(Somewhere along the Pasuquin Highway, Ilocos Norte.)
This is not my first time in Ilocos Norte but each time I visit, there is always something new to discover. While my first visit two years ago was focused on sight-seeing and visiting tourist destinations and landmarks, this visit I focused more on enjoying the food and local products.
During my road trip from Kapurpurawan Rock formation back to Laoag, our vehicle passed by a dozen road-side vendors in Pasuquin highway selling the same ubiquitous products of garlic, onions, iodized salt and sukang iloko.
If you love to cook and who like me, come from a far-away place where ingredients are very expensive and if you have plenty of room in your vehicle then you are in such luck. If you want you can fill all the empty spaces of your vehicle with all these beautiful yet inexpensive products that are great ideas for pasalubongs to family, friends or if you just want to fatten your own kitchen and cupboard.
Garlic/ Bawang (Allium Sativum L.) –
Once proudly grown by the Ilocos garlic farmer, its production has long been threatened by the influx and smuggling of garlic coming from Taiwan affecting the farmer’s profitability. It started when Republic Act 1296, the law that restricted the importation of certain vegetables was lifted by former President Fidel V. Ramos in 1996.
Because of this, it has become much cheaper for the farmer to plant something else like corn to replace the once profitable cash crop garlic.
Garlic is a staple of the Ilocano cuisine but since the Taiwan garlic is cheaper, vendors and restaurants started using it to keep business cost down on food staples and ingredients.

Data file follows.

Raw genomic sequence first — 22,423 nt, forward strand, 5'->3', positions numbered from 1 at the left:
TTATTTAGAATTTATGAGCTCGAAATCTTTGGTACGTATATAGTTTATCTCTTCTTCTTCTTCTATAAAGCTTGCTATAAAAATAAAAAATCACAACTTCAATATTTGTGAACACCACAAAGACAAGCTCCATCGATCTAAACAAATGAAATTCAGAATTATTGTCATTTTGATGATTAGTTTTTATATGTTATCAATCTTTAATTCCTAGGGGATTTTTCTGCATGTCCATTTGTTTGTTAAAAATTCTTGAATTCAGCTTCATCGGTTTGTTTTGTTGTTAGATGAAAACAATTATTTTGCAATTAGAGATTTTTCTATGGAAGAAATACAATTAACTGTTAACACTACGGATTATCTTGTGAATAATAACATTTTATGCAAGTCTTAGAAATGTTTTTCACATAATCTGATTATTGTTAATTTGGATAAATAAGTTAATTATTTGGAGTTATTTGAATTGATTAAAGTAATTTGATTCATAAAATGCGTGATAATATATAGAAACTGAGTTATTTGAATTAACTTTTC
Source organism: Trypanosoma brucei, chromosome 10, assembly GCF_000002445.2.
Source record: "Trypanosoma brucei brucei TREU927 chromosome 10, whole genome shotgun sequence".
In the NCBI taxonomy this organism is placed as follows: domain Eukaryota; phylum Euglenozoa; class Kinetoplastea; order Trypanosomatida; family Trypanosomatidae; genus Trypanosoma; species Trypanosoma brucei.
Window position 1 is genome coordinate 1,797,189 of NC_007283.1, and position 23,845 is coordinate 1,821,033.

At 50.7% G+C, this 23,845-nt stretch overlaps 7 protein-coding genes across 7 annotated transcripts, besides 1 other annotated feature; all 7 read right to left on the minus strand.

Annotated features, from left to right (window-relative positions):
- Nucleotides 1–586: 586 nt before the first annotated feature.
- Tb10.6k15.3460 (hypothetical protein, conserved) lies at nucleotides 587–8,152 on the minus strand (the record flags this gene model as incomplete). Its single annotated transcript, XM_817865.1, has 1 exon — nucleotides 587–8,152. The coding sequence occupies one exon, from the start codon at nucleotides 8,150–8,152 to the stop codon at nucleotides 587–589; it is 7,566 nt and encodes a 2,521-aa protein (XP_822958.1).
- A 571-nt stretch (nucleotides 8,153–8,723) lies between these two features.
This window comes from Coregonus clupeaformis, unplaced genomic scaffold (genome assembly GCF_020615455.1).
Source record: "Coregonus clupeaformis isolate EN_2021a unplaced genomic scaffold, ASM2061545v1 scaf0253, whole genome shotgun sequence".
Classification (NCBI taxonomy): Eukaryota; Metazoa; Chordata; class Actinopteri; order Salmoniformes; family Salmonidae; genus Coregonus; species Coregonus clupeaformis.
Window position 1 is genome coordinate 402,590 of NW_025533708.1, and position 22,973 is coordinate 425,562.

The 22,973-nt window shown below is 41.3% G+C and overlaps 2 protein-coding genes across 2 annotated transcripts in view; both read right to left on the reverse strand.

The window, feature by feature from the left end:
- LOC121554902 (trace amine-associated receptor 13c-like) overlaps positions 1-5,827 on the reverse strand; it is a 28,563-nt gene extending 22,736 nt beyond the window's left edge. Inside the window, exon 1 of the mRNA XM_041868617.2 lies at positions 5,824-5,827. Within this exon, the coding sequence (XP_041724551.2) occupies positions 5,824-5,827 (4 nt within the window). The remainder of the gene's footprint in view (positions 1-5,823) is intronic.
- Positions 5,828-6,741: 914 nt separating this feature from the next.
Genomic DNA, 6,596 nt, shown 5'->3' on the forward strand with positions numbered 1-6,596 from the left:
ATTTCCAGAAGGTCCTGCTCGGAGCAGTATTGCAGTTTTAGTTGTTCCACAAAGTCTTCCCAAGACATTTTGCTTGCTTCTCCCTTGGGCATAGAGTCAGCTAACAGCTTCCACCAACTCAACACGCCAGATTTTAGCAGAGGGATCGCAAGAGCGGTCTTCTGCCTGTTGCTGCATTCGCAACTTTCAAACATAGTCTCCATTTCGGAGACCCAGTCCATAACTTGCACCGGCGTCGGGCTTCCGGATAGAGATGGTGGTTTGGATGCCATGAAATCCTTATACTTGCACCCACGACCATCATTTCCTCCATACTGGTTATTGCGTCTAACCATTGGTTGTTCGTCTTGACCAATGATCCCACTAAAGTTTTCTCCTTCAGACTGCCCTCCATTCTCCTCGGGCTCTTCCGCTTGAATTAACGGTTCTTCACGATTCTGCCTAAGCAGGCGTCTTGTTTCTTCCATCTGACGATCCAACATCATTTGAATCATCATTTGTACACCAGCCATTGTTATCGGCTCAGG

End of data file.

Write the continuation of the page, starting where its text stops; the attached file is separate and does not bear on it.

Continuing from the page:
Who can compete with the imported Taiwan garlic once sold in the markets at P20/kilo when the law was lifted in 1996 compared to the Ilocos White’s production cost of P30/kilo? Once sold at P180/kilo in 1995, the Ilocos White has since been sold at P40/kilo.
People interested at preserving the Ilocos White is suggesting that though it cannot compete with the price of Taiwan garlic, it may have a chance to survive by looking for a niche as organic garlic geared towards people who value the quality of taste over price. Currently, the Ilocos White is being sold at P120/bunch by the road side vendors.
The local onion or shallots in Ilocos is called lasona. Farmers noticed that the first variety they were cultivating was of poor quality because it was prone to premature decomposition. Due to this, the local farmers shifted to a hybrid onion variety which boosted production and increased the yield and profitability of the Ilocano farmers.
Lasona is also one of staples of the Ilocano cuisine giving it roundness of flavor and color. Depending on where you buy it, a bunch is between P80- P100.
The Sukang Iloko is prized for its distinctive very sour taste and dark color. It is coveted by vinegar aficionados locally as well as abroad. Sukang Iloko is made from fermented sugarcane juice then ‘samak’, a plant extract is added to darken the color. The sugarcane juice is then stored in earthenware called ‘burnay’ jars and allowed to ferment for some time. The first stage will produce basi, then when allowed to ferment longer, it will turn to vinegar.
This ubiquitous vinegar available in Ilocos highway stalls, markets and souvenir shops is a key ingredient to Ilocano cuisine such as dinakdakan, dinuguan (dinardaraan), paksiw (sinaglao) where the vinegar is infused in the dish to bring out its individual unique flavor. In a particular roadside stall in Pasuquin highway, three bottles of Sukang Ilocos cost P100.00
Considered to be one of the finest salts in the Philippines, the salt making process is both an art and a discipline based on age-old family traditions that is passed on through generations of salt makers of Ilocos flavouring countless cuisines locally as well as abroad.
And these are just a few of the products that you can find along the side of an Ilocos Highway. Other products like Bagnet, Vigan longganisa, pottery and empanada are topics for another article. So see you next time!